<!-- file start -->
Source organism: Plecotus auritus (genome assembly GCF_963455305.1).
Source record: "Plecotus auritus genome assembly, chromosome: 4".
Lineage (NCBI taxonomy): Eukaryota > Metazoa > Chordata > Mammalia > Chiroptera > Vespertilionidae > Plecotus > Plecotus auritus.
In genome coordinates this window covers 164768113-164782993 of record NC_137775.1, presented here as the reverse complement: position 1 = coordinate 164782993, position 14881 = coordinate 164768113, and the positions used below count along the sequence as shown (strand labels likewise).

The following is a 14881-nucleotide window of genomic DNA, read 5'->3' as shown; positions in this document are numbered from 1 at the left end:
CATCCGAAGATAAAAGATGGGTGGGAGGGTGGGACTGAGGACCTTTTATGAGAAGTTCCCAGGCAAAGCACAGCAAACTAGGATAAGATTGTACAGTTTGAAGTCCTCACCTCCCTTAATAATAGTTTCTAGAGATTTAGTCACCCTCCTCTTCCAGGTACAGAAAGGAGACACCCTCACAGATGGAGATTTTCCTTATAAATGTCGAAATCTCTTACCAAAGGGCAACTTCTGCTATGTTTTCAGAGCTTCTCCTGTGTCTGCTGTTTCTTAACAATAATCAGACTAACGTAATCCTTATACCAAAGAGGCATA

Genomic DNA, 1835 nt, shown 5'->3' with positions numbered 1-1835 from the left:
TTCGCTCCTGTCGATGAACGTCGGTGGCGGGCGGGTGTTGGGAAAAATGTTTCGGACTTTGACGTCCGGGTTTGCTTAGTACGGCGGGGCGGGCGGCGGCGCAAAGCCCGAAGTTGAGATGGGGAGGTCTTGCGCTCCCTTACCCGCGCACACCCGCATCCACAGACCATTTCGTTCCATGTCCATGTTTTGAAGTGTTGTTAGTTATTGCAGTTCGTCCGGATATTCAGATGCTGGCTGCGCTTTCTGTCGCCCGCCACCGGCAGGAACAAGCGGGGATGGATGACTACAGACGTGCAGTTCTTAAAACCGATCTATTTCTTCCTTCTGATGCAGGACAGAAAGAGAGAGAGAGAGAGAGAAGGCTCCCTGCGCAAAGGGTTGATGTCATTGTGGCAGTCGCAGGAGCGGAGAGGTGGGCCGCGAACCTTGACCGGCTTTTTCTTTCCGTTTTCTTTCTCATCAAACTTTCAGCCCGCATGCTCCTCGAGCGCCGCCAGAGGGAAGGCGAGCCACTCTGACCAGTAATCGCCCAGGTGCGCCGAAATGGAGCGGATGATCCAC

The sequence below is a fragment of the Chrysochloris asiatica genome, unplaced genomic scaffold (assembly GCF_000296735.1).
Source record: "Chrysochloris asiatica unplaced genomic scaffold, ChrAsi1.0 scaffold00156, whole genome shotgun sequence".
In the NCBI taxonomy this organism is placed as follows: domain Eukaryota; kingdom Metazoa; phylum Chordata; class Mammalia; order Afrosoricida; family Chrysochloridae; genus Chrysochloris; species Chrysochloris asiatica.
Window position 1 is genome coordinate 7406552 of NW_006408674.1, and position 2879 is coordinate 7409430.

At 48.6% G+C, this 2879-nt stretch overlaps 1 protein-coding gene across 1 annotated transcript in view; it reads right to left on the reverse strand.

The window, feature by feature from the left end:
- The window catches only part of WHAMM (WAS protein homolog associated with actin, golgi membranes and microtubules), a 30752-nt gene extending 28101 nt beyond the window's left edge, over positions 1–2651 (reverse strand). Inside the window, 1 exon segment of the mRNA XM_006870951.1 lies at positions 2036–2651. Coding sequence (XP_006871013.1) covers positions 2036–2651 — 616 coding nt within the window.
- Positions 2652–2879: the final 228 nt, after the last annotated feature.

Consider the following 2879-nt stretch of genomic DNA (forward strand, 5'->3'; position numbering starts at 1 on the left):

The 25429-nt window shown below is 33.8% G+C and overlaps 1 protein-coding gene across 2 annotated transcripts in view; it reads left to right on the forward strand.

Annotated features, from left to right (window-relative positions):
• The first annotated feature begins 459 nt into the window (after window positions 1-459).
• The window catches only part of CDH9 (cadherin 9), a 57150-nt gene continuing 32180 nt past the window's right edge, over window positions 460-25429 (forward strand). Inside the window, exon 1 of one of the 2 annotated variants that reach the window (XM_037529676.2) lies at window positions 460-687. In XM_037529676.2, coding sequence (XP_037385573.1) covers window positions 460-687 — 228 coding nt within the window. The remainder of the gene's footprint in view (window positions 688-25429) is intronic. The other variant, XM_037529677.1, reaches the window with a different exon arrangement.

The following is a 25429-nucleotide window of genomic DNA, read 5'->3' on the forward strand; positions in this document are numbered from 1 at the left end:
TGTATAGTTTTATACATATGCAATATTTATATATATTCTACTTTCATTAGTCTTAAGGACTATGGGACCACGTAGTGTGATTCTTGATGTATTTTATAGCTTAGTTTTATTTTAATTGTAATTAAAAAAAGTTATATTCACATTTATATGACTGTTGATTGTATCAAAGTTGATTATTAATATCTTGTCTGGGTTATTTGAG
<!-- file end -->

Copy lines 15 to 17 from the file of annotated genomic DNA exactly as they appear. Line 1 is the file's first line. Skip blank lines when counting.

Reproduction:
- The window catches only part of WHAMM (WAS protein homolog associated with actin, golgi membranes and microtubules), a 30752-nt gene extending 28101 nt beyond the window's left edge, over positions 1–2651 (reverse strand). Inside the window, 1 exon segment of the mRNA XM_006870951.1 lies at positions 2036–2651. Coding sequence (XP_006871013.1) covers positions 2036–2651 — 616 coding nt within the window.
- Positions 2652–2879: the final 228 nt, after the last annotated feature.

Consider the following 2879-nt stretch of genomic DNA (forward strand, 5'->3'; position numbering starts at 1 on the left):